One of the things I've enjoyed about Sharon Creech's novels is the way that she takes several seemingly disconnected threads of her story and weaves them together into a complete tale that makes perfect sense, once seen from the right perspective. They also have a habit of coming full-circle, so that it's almost like looking at a Möbius strip, and in The Castle Corona, the author doesn't disappoint in this respect.

The thing of it is, when one is more attuned to the fact that this is how the auth
Bonnie Gayle
Jan 25, 2008 Bonnie Gayle rated it 3 of 5 stars
Recommends it for: young fans of "Long Ago and Far Away" stories, and also The Prince and the Pauper
This book confused me in a way. This is because I could not figure out the recommended age of the reader: it was a very simple and childlike story, despite a little work with symbolism, but the vocabulary and length were not what a younger child could handle. Overall, it was a little younger of a story than I prefer to read, yet one that would be perfect for a read aloud to a group of children, or for a bedtime story.

The story takes place "long ago and far away" and is about 2 different groups o
Truly, Sharon Creech isn't one of my favorite authors. I've read Walk Two Moons and Bloomability, and I was disappointed by both of them. I picked this up on a whim because it had a king and a queen, a princess, and a castle -- all components that my daughter loves in a story.

I decided to buy this book on audio because we needed a new book for the car, and I'm glad I did. It's told very much like a storyteller tells a fairytale, and I honestly don't know that we would have liked it as much in bo
Mary Lee
I'm pretty sure Sharon Creech has already written this book once before. Maybe twice. Plucky brother and sister orphans who are mistreated but wind up in the care of interesting grandparent-ly people. Wasn't that Ruby Holler? Merge the brother and sister into one girl character, throw in storytelling and a search for identity. Wasn't that Walk Two Moons?

Don't get me wrong. I'm not complaining. Obviously these story bones have great resonance for Sharon Creech, and I think any child who reads by
Roxanne Hsu Feldman
I am baffled as to what this book and its author attempted to achieve. It is not the most exciting adventure story; it does not quite have any profound messages that are not preached by the characters or conveyed subtly by the tale and the events; it deviates from the strength of a traditional fairy tale and has a lot of tedious details about each of the character; it does not incorporate fractured fairy tale traditions in rich and enchanting world-building (such as McKinley's Beauty or Levine's ...more
Very fairytale-like in a happy sort of way. The queen was a great character, and I didn't want to throw up all over Pia's and Gianni's burgeoning puppy love which was a good sign.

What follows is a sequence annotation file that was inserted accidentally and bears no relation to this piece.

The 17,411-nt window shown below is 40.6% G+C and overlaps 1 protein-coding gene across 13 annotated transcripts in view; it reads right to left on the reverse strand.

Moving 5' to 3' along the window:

There's something enchanting about Sharon Creech's writing that draws you in. Half a star for that, so 3.5. Rec'd if you like simple, pretty, kind of adorable fairytales with hermits (male and female), orphans who don't steal so much as borrow, and queens who dream of making her kingdom happier.
Alicia Williams
Ugh. I haven't felt like I wasted time on a book in a long while so I guess I'm due. This is certainly it! Lots of alluded-to mysterious objects that are never exposed. Laughably-caricatured characters. I thought for sure the author was leading up to some big exposition where they would all actually learn something; it never happened. A prince who pines because he can't marry a servant girl? Hello? Your own mother was a hard-working, bean-farming peasant when she married your father, you dolt! T ...more
Creech bases a majority of her characters, plotline, and even dialogue on age-old stereotypes of archetypical characters that are commonly seen in fairy tales. That is to say, there is not much to them. I have a feeling this result was on purpose - a sarcastic poke at the fantasy genre. The two orphan characters are the only characters that seem somewhat real, rather than simply literary stereotypes. However by the end of the novel, readers do come to see the noble family as more than mere super ...more
Lauren Stoolfire
When I spotted this at the bookstore I was so excited to see that Sharon Creech had written a fairytale. The cover design and the illustrations by David Diaz are absolutely beautiful and added to the high hopes I had for the tale. However, I'll admit I was kind of disappointed because it has all the elements and lots of potential, but it just didn't deliver as the factors that made it work started to drop off three quarters of the way through the fairytale. Keep in mind that The Castle Corona is ...more
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I was born in South Euclid, Ohio, a suburb of Cleveland, and grew up there with my noisy and rowdy family: my parents (Ann and Arvel), my sister (Sandy), and my three brothers (Dennis, Doug and Tom).
For a fictional view of what it was like growing up in my family, see Absolutely Normal Chaos. (In that book, the brothers even have the same names as my own brothers.) Our house was not only full of
More about Sharon Creech...